Ideal Innovations Incorporated (I-3) has been awarded the Biometrics Operations and Support Services-Unrestricted (BOSS-U) contract by the U.S. Department of the Army's Biometrics Task Force (BTF) to provide professional, scientific and technical biometric support services. The maximum ceiling value of the contract is $497 million.
The SIGNAL Blog
The Boeing Company has received two contracts totaling $217.1 million from the U.S. Defense Department for continued production of Joint Direct Attack Munition (JDAM) tail kits and small diameter bombs (SDB). The JDAM contract, worth $106.9 million, includes more than 4,000 tail kits for the U.S. Air Force and Navy. The SDB contract, worth $110.2 million, includes more than 2,500 weapons and associated carriages for the Air Force.
Lockheed Martin Corporation's Missiles and Fire Control has been awarded a $180 million firm-fixed-price cost-plus-fixed-fee contract, of which the requirement includes High Mobility Artillery Rocket System (HIMARS) Full-Rate Production (FRP 4) launchers in support of the U.S. Army and the U.S. Marine Corps.
Telford Aviation Incorporated has received a $36.2 million time-and-materials contract for award of an undefinitized contract action for the continued operational support of Multi-Sensor Airborne Reconnaissance and Surveillance Systems (MARSSs). This contract will meet the urgent requirements of Project Manager Arial Common Sensors for U.S. Central Command (CENTCOM) forces supporting operations Enduring Freedom and Iraqi Freedom and the Global War on Terror in the Southwest Asia area of operations.
CSC Receives Contract Modification for Telecommunications Service and Wireless Priority Service Integration Contract
CSC Systems & Solutions has been awarded a noncompetitive cost-plus-award-fee contract with a total ceiling amount of $449.7 million. This modification will extend the period of performance of the contract for the existing Government Emergency Telecommunications Service and Wireless Priority Service (WPS) Integration Contract.
Lockheed Martin and the U.S. Coast Guard have exercised contract options valued at $13.25 million to install mission systems aboard two HC-130J aircraft. The aircraft's new mission equipment and sensor packages deliver enhanced search, detection and tracking capabilities in maritime search and rescue, law enforcement and homeland security missions.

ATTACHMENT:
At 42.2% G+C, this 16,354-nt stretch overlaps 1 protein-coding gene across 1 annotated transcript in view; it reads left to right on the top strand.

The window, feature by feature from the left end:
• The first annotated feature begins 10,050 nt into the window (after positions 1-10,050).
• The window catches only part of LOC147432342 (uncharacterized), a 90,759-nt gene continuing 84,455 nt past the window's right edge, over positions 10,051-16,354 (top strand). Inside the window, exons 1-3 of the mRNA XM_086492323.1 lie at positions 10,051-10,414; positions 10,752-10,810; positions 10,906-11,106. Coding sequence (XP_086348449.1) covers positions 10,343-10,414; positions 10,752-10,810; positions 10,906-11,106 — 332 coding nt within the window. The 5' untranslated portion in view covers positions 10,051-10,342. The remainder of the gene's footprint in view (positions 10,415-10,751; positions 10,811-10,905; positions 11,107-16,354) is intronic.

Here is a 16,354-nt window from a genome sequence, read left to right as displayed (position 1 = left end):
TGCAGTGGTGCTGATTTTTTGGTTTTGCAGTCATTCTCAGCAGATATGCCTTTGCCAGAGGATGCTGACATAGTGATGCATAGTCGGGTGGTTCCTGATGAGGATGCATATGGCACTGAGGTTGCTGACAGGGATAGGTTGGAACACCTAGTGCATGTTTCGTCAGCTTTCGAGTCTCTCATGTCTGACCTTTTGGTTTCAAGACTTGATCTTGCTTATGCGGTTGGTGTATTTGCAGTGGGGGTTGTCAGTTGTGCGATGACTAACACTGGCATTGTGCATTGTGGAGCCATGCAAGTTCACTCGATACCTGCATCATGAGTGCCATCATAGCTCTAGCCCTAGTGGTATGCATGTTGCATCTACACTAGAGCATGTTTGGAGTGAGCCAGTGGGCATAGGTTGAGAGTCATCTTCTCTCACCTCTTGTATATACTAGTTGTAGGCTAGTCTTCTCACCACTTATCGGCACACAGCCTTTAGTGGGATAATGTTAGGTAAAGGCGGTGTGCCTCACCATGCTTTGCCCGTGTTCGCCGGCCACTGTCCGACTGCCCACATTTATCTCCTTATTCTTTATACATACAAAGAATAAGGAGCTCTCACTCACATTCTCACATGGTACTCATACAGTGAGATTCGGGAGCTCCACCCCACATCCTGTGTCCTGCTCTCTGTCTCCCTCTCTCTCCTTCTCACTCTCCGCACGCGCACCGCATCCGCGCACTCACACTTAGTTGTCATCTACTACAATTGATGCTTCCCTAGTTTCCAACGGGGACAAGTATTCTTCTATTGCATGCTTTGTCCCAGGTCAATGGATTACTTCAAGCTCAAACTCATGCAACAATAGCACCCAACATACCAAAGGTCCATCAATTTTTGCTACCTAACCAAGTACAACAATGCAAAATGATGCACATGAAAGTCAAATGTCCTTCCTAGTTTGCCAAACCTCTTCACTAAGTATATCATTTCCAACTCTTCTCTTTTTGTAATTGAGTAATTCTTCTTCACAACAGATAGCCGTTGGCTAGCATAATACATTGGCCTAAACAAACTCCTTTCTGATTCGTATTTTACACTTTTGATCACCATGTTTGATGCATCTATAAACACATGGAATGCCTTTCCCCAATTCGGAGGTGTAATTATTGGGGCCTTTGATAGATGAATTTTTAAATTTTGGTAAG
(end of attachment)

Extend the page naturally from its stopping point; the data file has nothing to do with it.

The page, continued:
BAE Systems has received six contracts worth $115 million from the U.S. Army Tank-Automotive and Armaments Command (TACOM) for replacement parts, including complete engines, transmissions, axles and self-recovery winches, for Caiman Mine Resistant Ambush Protected (MRAP) vehicles operating in Iraq.
Chris Dorobek, writing in this month's Incoming column, notes several examples of successful Gov 2.0 implementation in various agencies. He writes that the impending change in Washington's scenery and political tides may not be as nebulous as the rhetorical cry for "change" might imply:
Each inauguration brings about change. But this year, there is an almost palpable feeling that it is a time of change. For more than a year, the mantra on the presidential campaign has been change.
This is probably a good thing. Everyone should be concerned when the approval percentages for the president-and Congress-wallow in the 20s. People feel detached, almost alienated, from their government. What has not been fully defined is what change will mean once it makes its way through the Washington bureaucracy.
There are several reasons for hope, and President-elect Obama comes to Washington at a time when there are many somewhat paradoxical factors. The fact is these are unique times. It is the age of sometimes ruthless competition. We are all hyper-connected. We all feel that we are working 24/7 but that we should be working 25/8.
Competition is pressing the government as well. Agencies are not compared to other agencies, but increasingly, their successes-or failures-are compared to everybody else's. Some real opportunities ahead can alter the way the government has done business-and for the better.
SIGNAL Editor in Chief Robert K. Ackerman puts some perspective on the Incoming column in this month's "Behind the Lines":
Two years ago, we began a new column called Incoming. Located on the last page of the magazine and featured online each month as part of SIGNAL's blog, Incoming featured a guest columnist providing commentary on a wide range of SIGNAL coverage issues. The past year, the magazine and its readers were fortunate to have Lt. Gen. Harry D. Raduege Jr., USAF (Ret.), chairman of the Deloitte Center for Network Innovation, provide 12 months of his perspective on many of the pressing issues for the AFCEA community.
Our goal has been to rotate columnists with the dawn of each new year. So, with the January 2009 issue, we welcome SIGNAL's new Incoming contributing columnist. Many readers probably are familiar with Christopher Dorobek. A former editor in chief of Federal Computer Week, Chris now is a co-anchor on Federal News Radio 1500 AM's Daily Debrief with Chris Dorobek and Amy Morris in Washington, D.C. He also hosts his own blog, www.dorobekinsider.com.
Next up: Chris's first Incoming column!